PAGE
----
As a research domain, the retail sector has always had many appealing features, such as its size, its multi-faceted and dynamic nature, the possibility for researchers to exploit their own domain knowledge, and an extensive coverage by business analysts. In addition, the above-average availability of good-quality data has historically been an additional selling point to empirical researchers. The paper considers to what extent the latter still holds, and explores a number of additional opportunities and challenges that emerge from the ongoing big data revolution. This is done from five perspectives: retail managers, retailing researchers, publicpolicy makers, investors, and retailing educators.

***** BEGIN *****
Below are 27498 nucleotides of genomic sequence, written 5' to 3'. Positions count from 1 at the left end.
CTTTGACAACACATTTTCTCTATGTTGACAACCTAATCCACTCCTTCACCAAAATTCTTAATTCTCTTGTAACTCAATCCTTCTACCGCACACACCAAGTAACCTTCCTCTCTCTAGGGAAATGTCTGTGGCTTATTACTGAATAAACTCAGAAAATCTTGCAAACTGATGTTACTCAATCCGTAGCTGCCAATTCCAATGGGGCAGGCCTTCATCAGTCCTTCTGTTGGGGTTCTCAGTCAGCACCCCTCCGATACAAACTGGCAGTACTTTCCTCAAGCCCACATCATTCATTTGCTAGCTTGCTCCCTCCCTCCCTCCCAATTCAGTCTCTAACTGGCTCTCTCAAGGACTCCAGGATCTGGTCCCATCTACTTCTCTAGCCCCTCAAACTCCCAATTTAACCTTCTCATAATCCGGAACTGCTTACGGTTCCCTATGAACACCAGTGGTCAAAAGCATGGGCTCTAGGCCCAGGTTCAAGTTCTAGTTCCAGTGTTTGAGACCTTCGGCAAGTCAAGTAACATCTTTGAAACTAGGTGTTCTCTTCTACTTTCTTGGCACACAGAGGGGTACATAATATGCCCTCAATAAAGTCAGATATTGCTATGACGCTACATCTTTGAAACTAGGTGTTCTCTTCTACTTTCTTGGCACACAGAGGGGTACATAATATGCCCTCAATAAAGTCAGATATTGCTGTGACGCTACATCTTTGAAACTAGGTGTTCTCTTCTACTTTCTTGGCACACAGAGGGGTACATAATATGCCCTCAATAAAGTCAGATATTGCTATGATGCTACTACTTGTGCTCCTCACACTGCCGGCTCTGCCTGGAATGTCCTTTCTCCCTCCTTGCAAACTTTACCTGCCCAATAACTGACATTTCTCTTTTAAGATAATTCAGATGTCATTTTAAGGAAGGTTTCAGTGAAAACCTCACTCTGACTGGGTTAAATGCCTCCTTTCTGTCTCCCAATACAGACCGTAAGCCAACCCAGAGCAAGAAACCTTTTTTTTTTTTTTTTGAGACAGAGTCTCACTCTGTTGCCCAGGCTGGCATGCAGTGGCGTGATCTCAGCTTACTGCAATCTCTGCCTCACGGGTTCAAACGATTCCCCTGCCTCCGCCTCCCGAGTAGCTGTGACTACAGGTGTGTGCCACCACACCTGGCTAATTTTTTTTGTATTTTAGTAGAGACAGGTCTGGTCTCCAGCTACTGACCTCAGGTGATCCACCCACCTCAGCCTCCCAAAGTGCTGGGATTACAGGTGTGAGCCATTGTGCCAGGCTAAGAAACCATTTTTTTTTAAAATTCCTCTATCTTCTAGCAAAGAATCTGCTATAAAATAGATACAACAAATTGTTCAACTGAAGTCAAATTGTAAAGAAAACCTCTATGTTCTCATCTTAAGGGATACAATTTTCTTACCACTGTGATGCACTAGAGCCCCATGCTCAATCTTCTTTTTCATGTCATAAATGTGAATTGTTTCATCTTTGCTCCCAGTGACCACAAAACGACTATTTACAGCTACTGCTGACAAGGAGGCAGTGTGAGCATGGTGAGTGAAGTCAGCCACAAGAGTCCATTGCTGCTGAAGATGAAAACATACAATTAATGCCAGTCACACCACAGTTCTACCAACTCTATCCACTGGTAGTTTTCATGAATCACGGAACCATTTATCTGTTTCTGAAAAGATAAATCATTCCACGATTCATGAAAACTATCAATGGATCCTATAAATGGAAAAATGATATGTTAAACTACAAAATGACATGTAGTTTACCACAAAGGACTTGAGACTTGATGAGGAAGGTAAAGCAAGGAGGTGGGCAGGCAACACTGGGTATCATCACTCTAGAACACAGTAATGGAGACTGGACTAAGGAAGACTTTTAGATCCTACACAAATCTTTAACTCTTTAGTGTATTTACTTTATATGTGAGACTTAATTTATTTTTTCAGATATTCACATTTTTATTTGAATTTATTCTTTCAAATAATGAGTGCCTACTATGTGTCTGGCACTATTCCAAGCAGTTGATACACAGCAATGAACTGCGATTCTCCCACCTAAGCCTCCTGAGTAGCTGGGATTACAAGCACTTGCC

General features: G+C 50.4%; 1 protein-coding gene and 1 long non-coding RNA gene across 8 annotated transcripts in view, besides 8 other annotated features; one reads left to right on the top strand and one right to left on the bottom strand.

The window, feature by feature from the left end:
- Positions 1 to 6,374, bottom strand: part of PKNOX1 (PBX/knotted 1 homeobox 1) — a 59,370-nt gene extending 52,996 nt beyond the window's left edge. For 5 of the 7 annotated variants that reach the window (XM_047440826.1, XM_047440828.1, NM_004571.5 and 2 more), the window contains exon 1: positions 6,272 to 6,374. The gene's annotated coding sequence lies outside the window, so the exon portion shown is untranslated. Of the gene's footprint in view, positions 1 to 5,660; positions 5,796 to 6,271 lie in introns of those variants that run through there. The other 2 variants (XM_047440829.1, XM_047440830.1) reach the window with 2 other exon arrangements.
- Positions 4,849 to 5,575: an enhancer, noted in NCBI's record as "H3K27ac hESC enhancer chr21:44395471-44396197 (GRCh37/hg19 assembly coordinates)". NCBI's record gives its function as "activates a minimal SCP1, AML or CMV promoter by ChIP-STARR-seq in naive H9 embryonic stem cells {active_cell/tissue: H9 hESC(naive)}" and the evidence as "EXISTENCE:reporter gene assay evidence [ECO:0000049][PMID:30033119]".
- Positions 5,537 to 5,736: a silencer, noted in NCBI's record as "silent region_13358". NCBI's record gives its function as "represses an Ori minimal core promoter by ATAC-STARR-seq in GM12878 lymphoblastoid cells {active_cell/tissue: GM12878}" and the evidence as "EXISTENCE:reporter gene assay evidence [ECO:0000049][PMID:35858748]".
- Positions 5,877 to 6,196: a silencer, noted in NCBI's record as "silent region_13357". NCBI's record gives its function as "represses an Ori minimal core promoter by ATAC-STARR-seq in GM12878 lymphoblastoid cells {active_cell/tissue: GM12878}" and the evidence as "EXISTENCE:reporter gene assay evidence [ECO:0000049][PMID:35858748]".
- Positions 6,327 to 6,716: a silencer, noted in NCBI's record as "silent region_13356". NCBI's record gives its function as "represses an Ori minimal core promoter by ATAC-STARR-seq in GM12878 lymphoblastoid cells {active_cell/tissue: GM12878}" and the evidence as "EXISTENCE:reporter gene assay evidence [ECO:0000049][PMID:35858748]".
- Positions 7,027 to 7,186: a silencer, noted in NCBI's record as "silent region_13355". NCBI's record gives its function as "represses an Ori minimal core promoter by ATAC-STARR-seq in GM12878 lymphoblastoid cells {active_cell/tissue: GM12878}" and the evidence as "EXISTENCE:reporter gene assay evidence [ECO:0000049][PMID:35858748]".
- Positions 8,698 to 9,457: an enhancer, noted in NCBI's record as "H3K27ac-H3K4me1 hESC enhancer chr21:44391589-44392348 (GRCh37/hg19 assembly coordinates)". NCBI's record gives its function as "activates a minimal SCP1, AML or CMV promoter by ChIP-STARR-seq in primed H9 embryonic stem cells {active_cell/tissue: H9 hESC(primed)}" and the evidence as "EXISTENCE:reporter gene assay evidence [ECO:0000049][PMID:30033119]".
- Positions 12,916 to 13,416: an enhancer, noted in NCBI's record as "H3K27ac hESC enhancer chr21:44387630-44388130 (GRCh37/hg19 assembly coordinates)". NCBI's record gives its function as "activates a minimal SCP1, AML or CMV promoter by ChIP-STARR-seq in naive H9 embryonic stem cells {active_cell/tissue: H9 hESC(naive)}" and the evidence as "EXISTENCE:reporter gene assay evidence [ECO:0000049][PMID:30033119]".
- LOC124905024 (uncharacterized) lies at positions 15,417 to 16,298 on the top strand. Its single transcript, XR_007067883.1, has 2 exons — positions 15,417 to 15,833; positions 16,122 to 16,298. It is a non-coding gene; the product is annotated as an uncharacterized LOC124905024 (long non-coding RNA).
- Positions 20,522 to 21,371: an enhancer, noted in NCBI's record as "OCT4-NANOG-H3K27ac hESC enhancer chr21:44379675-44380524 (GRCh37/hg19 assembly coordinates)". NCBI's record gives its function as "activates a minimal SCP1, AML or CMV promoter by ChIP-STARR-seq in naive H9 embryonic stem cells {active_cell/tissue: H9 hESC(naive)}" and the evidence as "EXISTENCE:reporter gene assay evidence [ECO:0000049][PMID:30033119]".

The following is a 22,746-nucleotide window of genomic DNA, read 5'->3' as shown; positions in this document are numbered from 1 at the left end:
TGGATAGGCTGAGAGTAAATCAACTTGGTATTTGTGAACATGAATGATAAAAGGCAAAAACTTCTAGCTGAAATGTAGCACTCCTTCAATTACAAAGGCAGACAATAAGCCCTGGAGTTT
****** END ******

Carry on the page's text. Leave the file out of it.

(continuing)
The papers that have appeared in IJRM’s invited “EMAC Distinguished Scholar” series have covered a wide range of topics. A common theme in most of these contributions is that the authors have taken the opportunity to reflect not only on the past, but also (and even more so) on the future of the field. In so doing, they have focused either on the marketing discipline as a whole (see, e.g., the contributions in the current issue by Don Lehmann (2019) and Roland Rust (2019)) or on the sub-field they are most closely associated with (see, e.g., Wierenga (2011) on managerial decision making, or Lilien (2016) on the B2B knowledge gap). In terms of my own scientific career, my first professional publication was on the survival rate of retail stores (Dekimpe & Morrison, 1991), and throughout the subsequent years/decades, most of my work has continued to focus on retailing-related issues. In this article, I will first reflect on why I feel the retailing sector is a fascinating and fertile ground for managerially relevant academic research. I will argue how the above-average availability of good-quality data has historically been a key selling point for empirical researchers. After that, I will consider to what extent this still holds, and explore a number of additional opportunities and challenges that emerge from the ongoing, and rapidly accelerating, big data revolution. I will do so from five perspectives: retail managers, retailing researchers, as well as public-policy makers, investors, and retailing educators. The retailing sector is an ideal setting for such a discussion, as analysts like to present the sector as a poster child for all the benefits that one can envision from the use of big data. Industry reports have proclaimed that retailing is “one of the hottest markets for big data analytics” (Ingram Micro, 2018), that “big data is especially promising and differentiating for retailers” (IBM Analytics, 2018), or that big data will be “a complete game changer in the retail sector” (Forbes, 2015). A 2011 McKinsey report put forward that big data have the potential to increase retailers’ operating margins with up to 60%, and cause a sector-wide annual productivity gain of up to 1% in the next five years (McKinsey, 2011). Similar enthusiastic endorsements have appeared in the academic literature. Grewal, Roggeveen, and Nordfält (2017), for example, argue how new technologies along with big data/predictive analytics will cause a quantum leap in retailers’ understanding of the shopping process.